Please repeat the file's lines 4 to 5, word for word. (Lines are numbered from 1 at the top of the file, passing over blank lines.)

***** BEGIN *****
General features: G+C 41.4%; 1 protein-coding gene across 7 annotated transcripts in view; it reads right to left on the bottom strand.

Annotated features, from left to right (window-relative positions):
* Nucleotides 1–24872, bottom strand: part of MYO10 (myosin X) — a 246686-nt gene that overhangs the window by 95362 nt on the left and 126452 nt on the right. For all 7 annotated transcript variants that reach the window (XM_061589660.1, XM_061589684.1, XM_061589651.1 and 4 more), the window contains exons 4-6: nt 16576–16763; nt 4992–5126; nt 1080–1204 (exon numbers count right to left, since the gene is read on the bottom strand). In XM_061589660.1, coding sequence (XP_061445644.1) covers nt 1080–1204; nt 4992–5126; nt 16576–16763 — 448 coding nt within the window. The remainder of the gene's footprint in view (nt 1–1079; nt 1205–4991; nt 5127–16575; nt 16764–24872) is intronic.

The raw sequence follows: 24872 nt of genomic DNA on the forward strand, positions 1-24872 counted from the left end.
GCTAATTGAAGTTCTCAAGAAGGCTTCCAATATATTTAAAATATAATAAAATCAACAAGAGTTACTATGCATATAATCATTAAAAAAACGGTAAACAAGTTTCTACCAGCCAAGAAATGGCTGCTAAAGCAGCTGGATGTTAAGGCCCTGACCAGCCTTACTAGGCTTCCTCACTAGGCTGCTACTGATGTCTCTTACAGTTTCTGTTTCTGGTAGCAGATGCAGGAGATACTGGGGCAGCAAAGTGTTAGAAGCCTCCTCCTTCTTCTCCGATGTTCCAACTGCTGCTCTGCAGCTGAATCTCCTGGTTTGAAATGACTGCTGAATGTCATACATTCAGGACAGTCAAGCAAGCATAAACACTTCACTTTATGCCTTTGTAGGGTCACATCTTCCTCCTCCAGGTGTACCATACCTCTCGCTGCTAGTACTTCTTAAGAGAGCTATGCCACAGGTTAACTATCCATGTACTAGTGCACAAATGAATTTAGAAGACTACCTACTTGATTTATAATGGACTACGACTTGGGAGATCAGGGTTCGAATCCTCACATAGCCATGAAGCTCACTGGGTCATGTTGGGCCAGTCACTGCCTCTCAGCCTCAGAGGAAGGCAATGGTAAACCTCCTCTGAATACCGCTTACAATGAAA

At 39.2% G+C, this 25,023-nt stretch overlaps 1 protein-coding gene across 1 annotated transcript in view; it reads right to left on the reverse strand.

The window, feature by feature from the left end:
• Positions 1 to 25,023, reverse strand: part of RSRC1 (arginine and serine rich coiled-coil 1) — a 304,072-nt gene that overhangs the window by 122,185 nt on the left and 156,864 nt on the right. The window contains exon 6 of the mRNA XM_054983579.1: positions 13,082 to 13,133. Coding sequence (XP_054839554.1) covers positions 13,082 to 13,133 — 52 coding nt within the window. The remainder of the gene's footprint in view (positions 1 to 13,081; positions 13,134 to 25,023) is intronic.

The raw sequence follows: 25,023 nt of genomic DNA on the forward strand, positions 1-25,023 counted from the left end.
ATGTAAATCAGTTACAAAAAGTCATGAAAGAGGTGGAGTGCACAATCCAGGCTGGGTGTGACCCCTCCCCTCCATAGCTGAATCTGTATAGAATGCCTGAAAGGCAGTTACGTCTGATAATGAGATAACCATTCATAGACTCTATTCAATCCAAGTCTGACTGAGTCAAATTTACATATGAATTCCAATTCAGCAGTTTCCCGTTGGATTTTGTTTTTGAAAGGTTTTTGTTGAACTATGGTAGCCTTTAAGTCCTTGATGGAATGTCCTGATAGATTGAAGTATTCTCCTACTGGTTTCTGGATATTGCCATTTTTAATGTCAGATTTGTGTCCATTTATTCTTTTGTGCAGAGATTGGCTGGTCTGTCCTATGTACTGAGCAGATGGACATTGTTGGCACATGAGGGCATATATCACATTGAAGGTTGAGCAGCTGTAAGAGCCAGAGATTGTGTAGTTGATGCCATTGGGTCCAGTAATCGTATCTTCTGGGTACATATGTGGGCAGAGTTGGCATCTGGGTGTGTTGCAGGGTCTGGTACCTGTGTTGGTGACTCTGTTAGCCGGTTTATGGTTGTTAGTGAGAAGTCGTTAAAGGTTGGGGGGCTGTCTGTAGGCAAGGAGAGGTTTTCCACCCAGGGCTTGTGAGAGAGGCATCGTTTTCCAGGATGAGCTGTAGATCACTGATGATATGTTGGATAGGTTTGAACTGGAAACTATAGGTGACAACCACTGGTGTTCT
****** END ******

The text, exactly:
The raw sequence follows: 24872 nt of genomic DNA on the forward strand, positions 1-24872 counted from the left end.
GCTAATTGAAGTTCTCAAGAAGGCTTCCAATATATTTAAAATATAATAAAATCAACAAGAGTTACTATGCATATAATCATTAAAAAAACGGTAAACAAGTTTCTACCAGCCAAGAAATGGCTGCTAAAGCAGCTGGATGTTAAGGCCCTGACCAGCCTTACTAGGCTTCCTCACTAGGCTGCTACTGATGTCTCTTACAGTTTCTGTTTCTGGTAGCAGATGCAGGAGATACTGGGGCAGCAAAGTGTTAGAAGCCTCCTCCTTCTTCTCCGATGTTCCAACTGCTGCTCTGCAGCTGAATCTCCTGGTTTGAAATGACTGCTGAATGTCATACATTCAGGACAGTCAAGCAAGCATAAACACTTCACTTTATGCCTTTGTAGGGTCACATCTTCCTCCTCCAGGTGTACCATACCTCTCGCTGCTAGTACTTCTTAAGAGAGCTATGCCACAGGTTAACTATCCATGTACTAGTGCACAAATGAATTTAGAAGACTACCTACTTGATTTATAATGGACTACGACTTGGGAGATCAGGGTTCGAATCCTCACATAGCCATGAAGCTCACTGGGTCATGTTGGGCCAGTCACTGCCTCTCAGCCTCAGAGGAAGGCAATGGTAAACCTCCTCTGAATACCGCTTACAATGAAA